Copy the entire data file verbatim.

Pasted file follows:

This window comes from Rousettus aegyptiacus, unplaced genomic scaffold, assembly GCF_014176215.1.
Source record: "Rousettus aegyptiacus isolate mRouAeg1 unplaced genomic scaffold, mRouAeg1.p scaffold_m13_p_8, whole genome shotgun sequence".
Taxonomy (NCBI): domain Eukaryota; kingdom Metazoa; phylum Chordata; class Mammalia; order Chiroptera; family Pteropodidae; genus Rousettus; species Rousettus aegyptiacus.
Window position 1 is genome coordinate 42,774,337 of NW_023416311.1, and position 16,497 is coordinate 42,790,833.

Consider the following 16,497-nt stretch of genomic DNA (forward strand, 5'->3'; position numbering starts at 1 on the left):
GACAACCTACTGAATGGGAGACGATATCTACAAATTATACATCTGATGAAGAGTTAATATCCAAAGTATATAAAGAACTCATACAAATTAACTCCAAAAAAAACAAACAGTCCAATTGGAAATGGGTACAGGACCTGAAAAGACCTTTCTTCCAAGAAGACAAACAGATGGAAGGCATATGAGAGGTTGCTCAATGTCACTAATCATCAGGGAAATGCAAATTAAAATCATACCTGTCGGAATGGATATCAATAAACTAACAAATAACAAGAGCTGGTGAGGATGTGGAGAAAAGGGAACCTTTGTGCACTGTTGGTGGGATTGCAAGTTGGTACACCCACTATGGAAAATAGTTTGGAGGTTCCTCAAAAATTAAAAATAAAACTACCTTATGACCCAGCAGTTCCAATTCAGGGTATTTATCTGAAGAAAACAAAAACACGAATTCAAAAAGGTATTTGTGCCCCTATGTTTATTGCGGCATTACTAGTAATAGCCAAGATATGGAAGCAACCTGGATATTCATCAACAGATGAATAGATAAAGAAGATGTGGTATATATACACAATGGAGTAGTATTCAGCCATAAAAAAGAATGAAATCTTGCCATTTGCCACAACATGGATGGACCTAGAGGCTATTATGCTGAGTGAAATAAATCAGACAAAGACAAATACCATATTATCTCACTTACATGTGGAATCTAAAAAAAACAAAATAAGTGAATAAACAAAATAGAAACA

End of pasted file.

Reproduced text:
This window comes from Rousettus aegyptiacus, unplaced genomic scaffold, assembly GCF_014176215.1.
Source record: "Rousettus aegyptiacus isolate mRouAeg1 unplaced genomic scaffold, mRouAeg1.p scaffold_m13_p_8, whole genome shotgun sequence".
Taxonomy (NCBI): domain Eukaryota; kingdom Metazoa; phylum Chordata; class Mammalia; order Chiroptera; family Pteropodidae; genus Rousettus; species Rousettus aegyptiacus.
Window position 1 is genome coordinate 42,774,337 of NW_023416311.1, and position 16,497 is coordinate 42,790,833.

Consider the following 16,497-nt stretch of genomic DNA (forward strand, 5'->3'; position numbering starts at 1 on the left):
GACAACCTACTGAATGGGAGACGATATCTACAAATTATACATCTGATGAAGAGTTAATATCCAAAGTATATAAAGAACTCATACAAATTAACTCCAAAAAAAACAAACAGTCCAATTGGAAATGGGTACAGGACCTGAAAAGACCTTTCTTCCAAGAAGACAAACAGATGGAAGGCATATGAGAGGTTGCTCAATGTCACTAATCATCAGGGAAATGCAAATTAAAATCATACCTGTCGGAATGGATATCAATAAACTAACAAATAACAAGAGCTGGTGAGGATGTGGAGAAAAGGGAACCTTTGTGCACTGTTGGTGGGATTGCAAGTTGGTACACCCACTATGGAAAATAGTTTGGAGGTTCCTCAAAAATTAAAAATAAAACTACCTTATGACCCAGCAGTTCCAATTCAGGGTATTTATCTGAAGAAAACAAAAACACGAATTCAAAAAGGTATTTGTGCCCCTATGTTTATTGCGGCATTACTAGTAATAGCCAAGATATGGAAGCAACCTGGATATTCATCAACAGATGAATAGATAAAGAAGATGTGGTATATATACACAATGGAGTAGTATTCAGCCATAAAAAAGAATGAAATCTTGCCATTTGCCACAACATGGATGGACCTAGAGGCTATTATGCTGAGTGAAATAAATCAGACAAAGACAAATACCATATTATCTCACTTACATGTGGAATCTAAAAAAAACAAAATAAGTGAATAAACAAAATAGAAACA